Day 1 of the Gartner BI Summit was energizing. I started off the day with a great networking breakfast and presentation from Vi Shaffer on Healthcare ACO. During the networking portion I got to hear about many of the same challenges that my clients are facing. The question of "what BI tools are you using" got a good laugh from the table. The unanimous answer was "all of them". While funny, large healthcare organizations are without a doubt saddled with every product under the sun, primarily as a result of acquisitions.
Interestingly, in the keynote I heard Bill Hostmann discuss how we need to adopt a portfolio of BI products instead of trying to tackle it all with one tool. Probably not the answer the table full of healthcare payers wanted to hear, but supporting multiple tools is the reality and something we need to embrace. IT is always talking about helping the business change, but in the case of BI the business is demanding that IT change. They want quicker access to data and have a different question every day. With ongoing acquisitions and the need for timely data, there is simply not a one size fits all tool. IT needs to embrace and figure out the balance between the business oriented discovery tools and the mega vendors, trying to get to a single application is not the answer.
One of my favorite sessions of the day was titled "The Challenges of Information Management". Something I found interesting during the discussion was the recommendation to stop labeling projects with technology terms such as Business Intelligence, analytics, reporting and so on. Instead, try to market the project in business terms and expected outcomes. Such a simple thought, but something that could make or break a BI initiative. Just getting people to focus on the outcome instead of the technology can be extremely powerful. Something else in the session that struck me was the response to the question "Would you rather deal with BI Apathy or BI Anarchy". Every single person in the audience responded they would rather deal with BI Anarchy. Even more interesting was the fact that most thought their organizations were apathetic. Perhaps the response was a case of the grass is always greener? In my opinion, it is not and the reason I aligned with the BI Anarchy group was simple, I would rather deal with someone who is willing to work against the system to get data, instead of the one who I need to convince that data is important in the first place.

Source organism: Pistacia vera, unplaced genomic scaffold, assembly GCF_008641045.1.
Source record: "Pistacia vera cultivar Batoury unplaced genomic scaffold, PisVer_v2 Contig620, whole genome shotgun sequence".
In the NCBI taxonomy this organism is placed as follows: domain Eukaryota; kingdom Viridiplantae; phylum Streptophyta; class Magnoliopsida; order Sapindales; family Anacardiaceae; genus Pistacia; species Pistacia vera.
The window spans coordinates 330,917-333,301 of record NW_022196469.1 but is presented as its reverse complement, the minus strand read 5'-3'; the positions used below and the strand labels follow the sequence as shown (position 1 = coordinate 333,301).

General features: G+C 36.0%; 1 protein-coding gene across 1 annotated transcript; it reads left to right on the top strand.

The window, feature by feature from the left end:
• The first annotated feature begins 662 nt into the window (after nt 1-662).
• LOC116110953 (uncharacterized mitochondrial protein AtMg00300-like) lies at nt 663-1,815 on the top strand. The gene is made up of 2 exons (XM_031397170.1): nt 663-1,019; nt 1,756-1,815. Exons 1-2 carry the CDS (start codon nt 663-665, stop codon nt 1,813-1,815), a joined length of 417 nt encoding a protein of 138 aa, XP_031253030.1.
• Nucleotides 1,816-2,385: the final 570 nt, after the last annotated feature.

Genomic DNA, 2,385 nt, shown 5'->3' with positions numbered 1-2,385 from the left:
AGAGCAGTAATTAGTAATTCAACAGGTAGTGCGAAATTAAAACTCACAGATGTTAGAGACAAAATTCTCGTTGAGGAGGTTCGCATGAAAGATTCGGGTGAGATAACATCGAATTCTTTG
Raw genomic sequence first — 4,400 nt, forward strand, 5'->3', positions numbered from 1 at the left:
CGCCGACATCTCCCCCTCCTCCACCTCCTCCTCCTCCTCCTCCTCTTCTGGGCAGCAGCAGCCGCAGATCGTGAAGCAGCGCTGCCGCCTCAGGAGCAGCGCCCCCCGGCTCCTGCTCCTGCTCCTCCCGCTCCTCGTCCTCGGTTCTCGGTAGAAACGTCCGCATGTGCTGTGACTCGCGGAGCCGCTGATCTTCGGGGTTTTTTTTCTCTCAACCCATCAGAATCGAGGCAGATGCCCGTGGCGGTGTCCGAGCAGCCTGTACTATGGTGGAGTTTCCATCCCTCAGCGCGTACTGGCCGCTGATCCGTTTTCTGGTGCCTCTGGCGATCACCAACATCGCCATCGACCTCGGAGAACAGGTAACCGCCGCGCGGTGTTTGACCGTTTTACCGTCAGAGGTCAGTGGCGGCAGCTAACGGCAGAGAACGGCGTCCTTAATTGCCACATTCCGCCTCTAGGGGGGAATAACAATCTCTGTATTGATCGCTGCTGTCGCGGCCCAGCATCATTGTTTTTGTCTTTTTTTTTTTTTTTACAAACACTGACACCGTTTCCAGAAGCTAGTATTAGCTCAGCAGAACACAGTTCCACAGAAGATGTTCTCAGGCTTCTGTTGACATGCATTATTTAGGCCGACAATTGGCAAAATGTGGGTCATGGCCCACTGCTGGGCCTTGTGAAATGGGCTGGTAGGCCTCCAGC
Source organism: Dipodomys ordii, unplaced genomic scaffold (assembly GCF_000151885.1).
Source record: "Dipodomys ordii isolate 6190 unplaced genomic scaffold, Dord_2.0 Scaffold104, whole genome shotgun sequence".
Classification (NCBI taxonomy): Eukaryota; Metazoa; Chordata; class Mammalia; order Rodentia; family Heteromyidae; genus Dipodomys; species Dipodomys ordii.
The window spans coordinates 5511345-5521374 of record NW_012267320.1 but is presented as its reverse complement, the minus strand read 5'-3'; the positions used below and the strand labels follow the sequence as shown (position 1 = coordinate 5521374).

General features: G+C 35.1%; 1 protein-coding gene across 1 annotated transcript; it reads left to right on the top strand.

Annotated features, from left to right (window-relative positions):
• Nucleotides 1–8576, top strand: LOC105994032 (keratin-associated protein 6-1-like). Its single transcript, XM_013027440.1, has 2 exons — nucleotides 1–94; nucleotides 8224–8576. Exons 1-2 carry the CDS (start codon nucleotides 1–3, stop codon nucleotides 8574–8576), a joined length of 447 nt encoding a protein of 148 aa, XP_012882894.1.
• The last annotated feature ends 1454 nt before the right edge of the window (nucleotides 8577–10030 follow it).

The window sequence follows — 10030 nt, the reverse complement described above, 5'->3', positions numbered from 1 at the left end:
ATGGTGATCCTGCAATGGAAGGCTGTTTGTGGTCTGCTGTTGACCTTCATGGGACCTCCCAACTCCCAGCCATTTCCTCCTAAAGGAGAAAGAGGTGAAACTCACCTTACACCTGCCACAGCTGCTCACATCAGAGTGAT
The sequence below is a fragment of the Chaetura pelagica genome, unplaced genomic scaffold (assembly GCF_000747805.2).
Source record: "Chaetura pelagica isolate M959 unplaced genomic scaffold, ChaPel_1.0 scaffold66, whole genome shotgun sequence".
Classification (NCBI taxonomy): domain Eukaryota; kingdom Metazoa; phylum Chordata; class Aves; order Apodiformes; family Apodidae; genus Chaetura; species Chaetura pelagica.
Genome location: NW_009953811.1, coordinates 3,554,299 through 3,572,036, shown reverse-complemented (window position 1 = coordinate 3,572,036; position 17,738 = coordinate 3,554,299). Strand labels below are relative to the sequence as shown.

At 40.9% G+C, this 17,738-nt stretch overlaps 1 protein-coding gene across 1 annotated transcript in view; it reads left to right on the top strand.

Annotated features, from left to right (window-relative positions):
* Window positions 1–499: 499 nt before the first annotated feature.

All in all it was a great first day, with a nice mix of networking and thought provoking sessions. It is nice to come to a conference that is all BI all the time!
My top 5 Takeaways from Day 1
- As data sets grow and we move beyond tabular data stores understanding how to collect, analyze and use data is not the difference between an average and exceptional organization, it will be the difference between success and failure
- $10 billion dollars are spent on BI yet satisfaction rates score just 4.5 out of 10. It is clear that we as BI practitioners have to find better ways to engage our customers and deliver timely data that answers the right questions.
- Every 2 days we generate more data than we did from the dawn of time through 2003. What are we doing with all this data and how do we distinguish between data that is meaningful and data that is garbage? The answer is that in order to filter out the garbage, you have to look at it all. Further more, what was garbage yesterday might become meaningful tomorrow, so not only do we need to collect it, we need to keep it.
- To truly disrupt a market you need a 10x improvement over existing tools, in memory technology is doing just that and will change the way we store and analyze big data
- 30% of BI will eventually be consumed by mobile devices
Click here for my thoughts on day 2 of the summit.